Public Release: 

A good night's sleep: Engineers develop technology for special needs children

Kansas State University


IMAGE: A Kansas State University engineering team has received a three-year $400,000 National Science Foundation grant to track the wellness of special needs children at night and relate this sleep data... view more

Credit: Kansas State University

MANHATTAN, KANSAS -- A Kansas State University engineering team is developing a technology collection that can make a big difference in the lives of children with developmental disabilities.

The team's projects so far have addressed around-the-clock technology: bed-based sensors to track child breathing and heart rates; wearable sensors to track child behaviors; and designs that can improve the quality of life for paraeducators who work with these children.

Now the team has received a three-year $400,000 National Science Foundation grant to expand these ideas and better establish a link between nighttime wellness and daytime learning and behavior. The project, "UNS: GARDE: Research to quantify the health and development of children with disabilities around the clock," involves several Kansas State University engineering researchers who are combining their expertise.

"While relationships between sleep quality and daytime performance are well-characterized for neurotypical children, these relationships are not well known for severely disabled, autistic children, many of whom are nonverbal and have multiple co-existing disabilities," said Steve Warren, associate professor of electrical and computer engineering and project leader. "Polysomnographs used for traditional sleep studies require electrodes, wires and equipment that are not suitable for these children. We seek alternative nighttime tools that, once hidden in a child's bed and bedroom, can provide effective surrogate data when compared to traditional polysomnographs."

Other Kansas State University researchers involved include Punit Prakash, assistant professor of electrical and computer engineering; David Thompson, assistant professor of electrical and computer engineering; Bala Natarajan, professor of electrical and computer engineering; Charles Carlson, doctoral student in electrical engineering, Hutchinson; Ahmad Suliman, doctoral student in electrical engineering, Afghanistan; Tianyu Lin, master's student in electrical engineering, China; and Alaleh Alivar, doctoral student in electrical engineering, Iran.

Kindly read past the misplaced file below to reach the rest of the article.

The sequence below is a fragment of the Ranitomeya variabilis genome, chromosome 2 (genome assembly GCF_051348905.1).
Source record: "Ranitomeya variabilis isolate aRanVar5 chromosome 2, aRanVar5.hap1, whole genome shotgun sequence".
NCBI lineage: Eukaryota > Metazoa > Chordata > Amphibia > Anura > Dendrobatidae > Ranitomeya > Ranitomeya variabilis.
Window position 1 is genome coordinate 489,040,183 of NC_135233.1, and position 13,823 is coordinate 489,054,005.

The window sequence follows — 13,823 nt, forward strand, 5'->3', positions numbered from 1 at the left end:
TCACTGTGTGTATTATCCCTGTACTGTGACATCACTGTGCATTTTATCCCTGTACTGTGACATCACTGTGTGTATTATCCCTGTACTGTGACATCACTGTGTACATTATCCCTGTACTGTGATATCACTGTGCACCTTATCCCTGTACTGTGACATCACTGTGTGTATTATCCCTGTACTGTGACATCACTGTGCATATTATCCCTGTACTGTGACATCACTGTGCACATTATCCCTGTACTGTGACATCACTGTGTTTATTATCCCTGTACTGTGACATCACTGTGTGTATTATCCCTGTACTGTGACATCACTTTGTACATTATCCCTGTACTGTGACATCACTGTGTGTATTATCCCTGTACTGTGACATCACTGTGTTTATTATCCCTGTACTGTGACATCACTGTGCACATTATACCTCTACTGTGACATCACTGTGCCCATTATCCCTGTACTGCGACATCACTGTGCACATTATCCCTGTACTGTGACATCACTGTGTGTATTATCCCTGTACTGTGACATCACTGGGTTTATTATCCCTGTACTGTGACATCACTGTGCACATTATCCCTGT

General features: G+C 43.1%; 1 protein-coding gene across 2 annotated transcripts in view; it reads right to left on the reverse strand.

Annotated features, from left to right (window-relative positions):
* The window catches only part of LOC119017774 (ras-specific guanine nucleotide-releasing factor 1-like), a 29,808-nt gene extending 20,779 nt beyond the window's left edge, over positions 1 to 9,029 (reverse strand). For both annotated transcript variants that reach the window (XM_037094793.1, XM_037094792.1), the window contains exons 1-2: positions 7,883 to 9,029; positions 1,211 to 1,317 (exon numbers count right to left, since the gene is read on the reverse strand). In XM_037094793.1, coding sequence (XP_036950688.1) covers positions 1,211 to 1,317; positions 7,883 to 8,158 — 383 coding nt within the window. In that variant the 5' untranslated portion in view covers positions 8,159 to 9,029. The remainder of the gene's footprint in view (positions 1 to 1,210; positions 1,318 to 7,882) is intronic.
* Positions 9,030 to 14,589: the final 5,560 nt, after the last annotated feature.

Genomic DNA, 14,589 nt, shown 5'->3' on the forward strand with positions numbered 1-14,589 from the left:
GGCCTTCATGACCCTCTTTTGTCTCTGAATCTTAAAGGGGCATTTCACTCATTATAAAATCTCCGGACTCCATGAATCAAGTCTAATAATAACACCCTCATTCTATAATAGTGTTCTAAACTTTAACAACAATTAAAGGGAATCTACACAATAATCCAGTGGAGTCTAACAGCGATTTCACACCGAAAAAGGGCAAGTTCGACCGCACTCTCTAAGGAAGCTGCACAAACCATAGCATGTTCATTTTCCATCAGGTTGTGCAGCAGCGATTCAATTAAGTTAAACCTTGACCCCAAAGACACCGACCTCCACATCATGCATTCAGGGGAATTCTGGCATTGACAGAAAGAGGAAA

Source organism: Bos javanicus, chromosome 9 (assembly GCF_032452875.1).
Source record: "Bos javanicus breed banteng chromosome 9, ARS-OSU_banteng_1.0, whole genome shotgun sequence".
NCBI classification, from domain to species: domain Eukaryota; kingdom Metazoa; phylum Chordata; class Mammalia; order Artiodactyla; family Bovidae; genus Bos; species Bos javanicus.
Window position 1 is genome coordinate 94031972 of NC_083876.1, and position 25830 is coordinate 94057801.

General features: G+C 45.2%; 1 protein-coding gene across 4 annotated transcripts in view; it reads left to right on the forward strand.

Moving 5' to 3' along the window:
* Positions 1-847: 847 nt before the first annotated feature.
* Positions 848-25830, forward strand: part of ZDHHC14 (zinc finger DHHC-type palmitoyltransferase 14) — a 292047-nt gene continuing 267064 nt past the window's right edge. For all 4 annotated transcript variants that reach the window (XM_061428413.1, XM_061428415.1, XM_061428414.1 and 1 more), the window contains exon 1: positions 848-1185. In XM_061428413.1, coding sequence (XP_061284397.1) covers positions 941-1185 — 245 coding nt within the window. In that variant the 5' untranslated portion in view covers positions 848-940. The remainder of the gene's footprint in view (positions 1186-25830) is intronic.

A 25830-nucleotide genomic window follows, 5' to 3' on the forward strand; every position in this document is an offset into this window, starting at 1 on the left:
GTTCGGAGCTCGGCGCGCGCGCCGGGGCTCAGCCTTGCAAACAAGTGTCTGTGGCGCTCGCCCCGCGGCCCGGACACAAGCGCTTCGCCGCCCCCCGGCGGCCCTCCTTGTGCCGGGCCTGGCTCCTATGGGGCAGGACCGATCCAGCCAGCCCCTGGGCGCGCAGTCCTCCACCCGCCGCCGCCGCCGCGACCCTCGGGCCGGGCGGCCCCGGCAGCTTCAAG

The project also involves several undergraduate students in electrical engineering: Austin White, senior, Kansas City, Kansas; Shangxian Wang, sophomore, China; and Taishan Li, senior, China.

The university research team is collaborating with Heartspring Inc., a Wichita, Kansas-based nonprofit organization that is a therapeutic residential and day school program. Heartspring uses evidence-based and emerging best practices to serve students who often have multiple diagnoses, including autism spectrum disorders, cerebral palsy, speech and language impairments, and other developmental disabilities.

The NSF grant will help the university researchers to develop more effective nighttime and daytime monitoring tools, acquire data from selected Heartspring children in their residential apartments and use these data to establish linkages between nighttime well-being and daytime learning and behavior.

"In contrast to existing approaches, the goal of our effort is to measure sleep quality and daytime well-being by exploiting advanced signal processing algorithms and fusion of information from multiple low-cost noninvasive sensors," Natarajan said. "The ease of deployment and portability of the sensor suite greatly increases the likelihood of this technology reaching the homes of children with special needs."

Early elements of this project began in senior engineering design courses managed by Warren, Prakash and other university engineering faculty members. These efforts were supported by a previous NSF grant that provided material and equipment funds for senior design projects geared toward children with severe disabilities and their caregivers. Kansas State University students designed customized devices informed by the needs of the Heartspring children.

Wayne Piersel, a child psychologist and the Heartspring clinical director, is leading the collaborating Heartspring team. Other Heartspring team members include Janine Kesterson, child psychologist; Steve Stoffregen, director of information technology; Dusty Buell, director of marketing; and David Stupay, president and CEO.


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